Venturing onto r/medicalschool, you will find accepted “facts” about studying for a good Step 1 score. First and foremost is the use of Anki, an open-source flash card app with a powerful spaced-repetition algorithm. In 2014, Redditor u/brosencephalon shared a Step 1 Anki deck on r/medicalschool. This “Bros deck” became the first of several major viral Anki decks. Medical students flocking to these online communities use, edit, and spread these card decks to their classmates, and they are thought to be critical to Step 1 success. These decks are so massive (some exceeding 20,000 cards) that students will begin studying them a year or more before their Step 1 exam date. From the meticulous study log I kept from January 4 to June 12, 2017 (test day), I personally spent 4–6 hours per day working through my 10,000-card Anki deck of choice, racking up a total of 117,498 reviews over that period, for an average of 743 cards reviewed per day (see Supplemental Digital Appendix 2 at http://links.lww.com/ACADMED/A805). A 2015 survey of 72 students at Washington University School of Medicine in St. Louis revealed that an average of 5,086 unique flash cards are used by students during their USMLE preparation period.2 On the basis of forum recommendations and advice from their peers, students couple this type of flash card schedule with a number of commercial Step-prep resources (UWorld, Pathoma, First Aid) to build a rigorous, months-long study schedule devoid of any input from a brick-and-mortar medical school. In my experience, this is increasingly the new normal in preclinical medical education.

As an Invited Commentary from several students published in Academic Medicine in 2019 expertly highlighted (and as any current student will tell you), medical students in year 2 primarily eschew classroom obligations for more time with Anki and commercial resources.4 This is fueled in part by a pervasive attitude in online forums that, because preclinical classes do not exclusively cover boards-testable content, they are a waste of time (see Supplemental Digital Appendix 3 at http://links.lww.com/ACADMED/A805). Meanwhile, a medical school’s curriculum cannot be accredited (nor should it be accredited) without the inclusion of content on professionalism, ethical conduct, interpersonal skills, systems of health care delivery, and the use of medicine for social justice.12 None of these topics are emphasized or adequately covered on Step 1. Yet, all of these topics are essential to producing a competent physician. Efforts on the part of a medical school to incorporate subject material on these core topics in the curriculum are met with impatience and scorn by students who see them as impediments to their Step 1 score (and therefore career goals). Forums amplify this scorn, while providing an alternative curriculum that is solely focused on producing a high score. The implicit message imparted on students by this climate is that professionalism, ethics, and social justice are secondary to success in medicine.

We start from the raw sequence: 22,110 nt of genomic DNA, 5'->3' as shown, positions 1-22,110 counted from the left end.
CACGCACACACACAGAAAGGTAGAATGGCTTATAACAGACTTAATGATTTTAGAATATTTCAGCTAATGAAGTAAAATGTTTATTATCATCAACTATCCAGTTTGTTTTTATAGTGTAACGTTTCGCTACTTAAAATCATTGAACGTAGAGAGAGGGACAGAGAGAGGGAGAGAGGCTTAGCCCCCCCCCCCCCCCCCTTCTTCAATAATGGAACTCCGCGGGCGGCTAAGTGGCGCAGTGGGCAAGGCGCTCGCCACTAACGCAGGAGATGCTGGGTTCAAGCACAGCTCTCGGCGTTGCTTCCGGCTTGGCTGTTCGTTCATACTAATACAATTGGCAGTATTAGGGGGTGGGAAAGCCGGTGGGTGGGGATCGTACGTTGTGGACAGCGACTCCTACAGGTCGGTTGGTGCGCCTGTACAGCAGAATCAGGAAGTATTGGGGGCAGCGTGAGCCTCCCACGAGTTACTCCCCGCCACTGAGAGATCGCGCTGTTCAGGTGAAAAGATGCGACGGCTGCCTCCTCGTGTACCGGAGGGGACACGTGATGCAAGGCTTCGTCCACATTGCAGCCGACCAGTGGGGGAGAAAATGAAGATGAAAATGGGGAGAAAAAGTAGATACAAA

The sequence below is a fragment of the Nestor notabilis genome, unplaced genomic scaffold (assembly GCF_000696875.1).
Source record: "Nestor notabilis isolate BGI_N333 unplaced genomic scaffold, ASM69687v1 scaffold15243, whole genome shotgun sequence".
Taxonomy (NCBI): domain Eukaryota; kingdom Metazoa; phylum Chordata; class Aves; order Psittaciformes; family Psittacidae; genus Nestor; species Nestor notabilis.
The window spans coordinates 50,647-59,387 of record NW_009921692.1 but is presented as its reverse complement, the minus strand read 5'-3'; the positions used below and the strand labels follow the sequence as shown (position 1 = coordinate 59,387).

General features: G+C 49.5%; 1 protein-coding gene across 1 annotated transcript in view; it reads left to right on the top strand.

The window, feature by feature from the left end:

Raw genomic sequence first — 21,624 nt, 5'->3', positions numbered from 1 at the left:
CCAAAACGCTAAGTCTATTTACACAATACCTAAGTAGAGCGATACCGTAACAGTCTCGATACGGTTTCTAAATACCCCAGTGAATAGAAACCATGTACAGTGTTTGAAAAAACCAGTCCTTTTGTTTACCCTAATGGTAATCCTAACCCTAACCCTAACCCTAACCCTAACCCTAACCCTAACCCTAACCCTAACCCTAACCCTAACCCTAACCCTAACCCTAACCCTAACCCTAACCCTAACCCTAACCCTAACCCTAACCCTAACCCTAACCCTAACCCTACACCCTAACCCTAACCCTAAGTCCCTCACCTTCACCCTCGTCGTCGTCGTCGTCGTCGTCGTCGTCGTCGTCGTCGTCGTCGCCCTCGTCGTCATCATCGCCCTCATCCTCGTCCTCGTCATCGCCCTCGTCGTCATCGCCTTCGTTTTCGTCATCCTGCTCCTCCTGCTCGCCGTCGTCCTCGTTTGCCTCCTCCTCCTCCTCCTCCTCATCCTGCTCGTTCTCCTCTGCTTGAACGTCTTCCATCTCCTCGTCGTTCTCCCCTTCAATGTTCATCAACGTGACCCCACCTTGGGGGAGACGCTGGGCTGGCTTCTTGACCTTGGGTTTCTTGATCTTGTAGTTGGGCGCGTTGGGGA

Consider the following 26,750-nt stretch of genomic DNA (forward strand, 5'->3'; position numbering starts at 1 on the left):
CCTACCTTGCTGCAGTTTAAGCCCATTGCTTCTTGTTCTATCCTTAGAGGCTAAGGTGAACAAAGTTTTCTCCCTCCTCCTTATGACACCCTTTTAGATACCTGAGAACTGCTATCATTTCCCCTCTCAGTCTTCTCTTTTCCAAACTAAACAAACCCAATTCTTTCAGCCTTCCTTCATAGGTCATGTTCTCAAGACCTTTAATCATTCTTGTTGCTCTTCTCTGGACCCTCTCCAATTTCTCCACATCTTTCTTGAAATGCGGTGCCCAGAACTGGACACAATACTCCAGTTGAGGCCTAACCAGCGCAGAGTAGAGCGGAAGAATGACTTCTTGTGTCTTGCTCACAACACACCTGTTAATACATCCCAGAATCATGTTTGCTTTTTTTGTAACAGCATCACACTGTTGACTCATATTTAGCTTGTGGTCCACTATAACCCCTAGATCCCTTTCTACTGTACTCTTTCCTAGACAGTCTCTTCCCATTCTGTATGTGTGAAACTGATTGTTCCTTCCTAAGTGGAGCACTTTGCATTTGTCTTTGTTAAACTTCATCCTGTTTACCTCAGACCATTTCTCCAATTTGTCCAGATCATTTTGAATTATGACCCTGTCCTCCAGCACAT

Wellness initiatives are also topic of harsh and frequent derision on student forums. Wellness initiatives are generally perceived by students online as more of a public-facing endeavor on the part of an institution than an honest attempt to alleviate well-documented problems with student mental health and burnout.13,14 Particularly during the second year of medical school, when students may be studying for 10–14 hours per day and stress is particularly high, sessions on wellness and resilience are viewed as a stress inducer, not a stress alleviator (see Supplemental Digital Appendix 4 at http://links.lww.com/ACADMED/A805). Furthermore, these curricula are felt to carry an implicit message that it is not the system that is flawed and in need of reform—it is the students themselves who are simply unable to cope. Given that many educators and administrators implementing these wellness interventions trained before the rise of the current “Step 1 climate,” the perception that educators are “out of touch” is magnified by these efforts. Medical education administrations ultimately come to be seen as both endorsers of this hypercompetitive system and as impediments to the student’s passage through it.

By contrast, Reddit forums like r/medicalschool provide adaptations to the current climate, not just coping mechanisms. To be clear, the community on r/medicalschool tends to have a healthy and destigmatized view on mental health, with posters regularly advising their struggling peers to seek mental health care when necessary. But stress regarding resource selection, time management, and study planning is often answered with concise, actionable advice. I regularly receive and reply to direct messages from users on Reddit asking for the type of advice that a learning professional or study counselor hired by an institution should be providing. The fact that struggling students may be more willing to seek academic help and mentorship from an anonymous online peer than from an educator at their own institution says something meaningful about the alienation students feel from those who are tasked with teaching them.